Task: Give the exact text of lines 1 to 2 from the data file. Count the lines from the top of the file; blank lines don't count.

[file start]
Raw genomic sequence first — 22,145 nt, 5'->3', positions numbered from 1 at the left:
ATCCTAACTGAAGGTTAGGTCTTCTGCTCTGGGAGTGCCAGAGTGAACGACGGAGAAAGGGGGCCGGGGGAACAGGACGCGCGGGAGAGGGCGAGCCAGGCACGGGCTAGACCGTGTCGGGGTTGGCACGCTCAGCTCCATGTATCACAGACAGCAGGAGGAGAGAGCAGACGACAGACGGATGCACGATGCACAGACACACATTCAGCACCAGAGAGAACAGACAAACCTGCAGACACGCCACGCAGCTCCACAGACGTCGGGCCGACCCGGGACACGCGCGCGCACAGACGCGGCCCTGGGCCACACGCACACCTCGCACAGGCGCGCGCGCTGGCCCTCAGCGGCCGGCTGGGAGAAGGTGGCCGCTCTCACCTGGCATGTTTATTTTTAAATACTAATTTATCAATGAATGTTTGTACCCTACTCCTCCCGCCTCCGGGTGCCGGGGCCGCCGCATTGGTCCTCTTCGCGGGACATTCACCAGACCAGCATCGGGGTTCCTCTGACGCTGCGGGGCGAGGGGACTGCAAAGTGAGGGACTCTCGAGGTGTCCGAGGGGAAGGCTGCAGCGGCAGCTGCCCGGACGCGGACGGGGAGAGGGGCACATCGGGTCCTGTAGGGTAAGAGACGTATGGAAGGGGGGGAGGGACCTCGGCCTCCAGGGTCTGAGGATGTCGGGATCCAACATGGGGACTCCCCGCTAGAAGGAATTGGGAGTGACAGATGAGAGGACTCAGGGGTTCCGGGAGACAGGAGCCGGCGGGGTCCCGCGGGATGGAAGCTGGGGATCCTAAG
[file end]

Raw genomic sequence first — 22,145 nt, 5'->3', positions numbered from 1 at the left:
ATCCTAACTGAAGGTTAGGTCTTCTGCTCTGGGAGTGCCAGAGTGAACGACGGAGAAAGGGGGCCGGGGGAACAGGACGCGCGGGAGAGGGCGAGCCAGGCACGGGCTAGACCGTGTCGGGGTTGGCACGCTCAGCTCCATGTATCACAGACAGCAGGAGGAGAGAGCAGACGACAGACGGATGCACGATGCACAGACACACATTCAGCACCAGAGAGAACAGACAAACCTGCAGACACGCCACGCAGCTCCACAGACGTCGGGCCGACCCGGGACACGCGCGCGCACAGACGCGGCCCTGGGCCACACGCACACCTCGCACAGGCGCGCGCGCTGGCCCTCAGCGGCCGGCTGGGAGAAGGTGGCCGCTCTCACCTGGCATGTTTATTTTTAAATACTAATTTATCAATGAATGTTTGTACCCTACTCCTCCCGCCTCCGGGTGCCGGGGCCGCCGCATTGGTCCTCTTCGCGGGACATTCACCAGACCAGCATCGGGGTTCCTCTGACGCTGCGGGGCGAGGGGACTGCAAAGTGAGGGACTCTCGAGGTGTCCGAGGGGAAGGCTGCAGCGGCAGCTGCCCGGACGCGGACGGGGAGAGGGGCACATCGGGTCCTGTAGGGTAAGAGACGTATGGAAGGGGGGGAGGGACCTCGGCCTCCAGGGTCTGAGGATGTCGGGATCCAACATGGGGACTCCCCGCTAGAAGGAATTGGGAGTGACAGATGAGAGGACTCAGGGGTTCCGGGAGACAGGAGCCGGCGGGGTCCCGCGGGATGGAAGCTGGGGATCCTAAG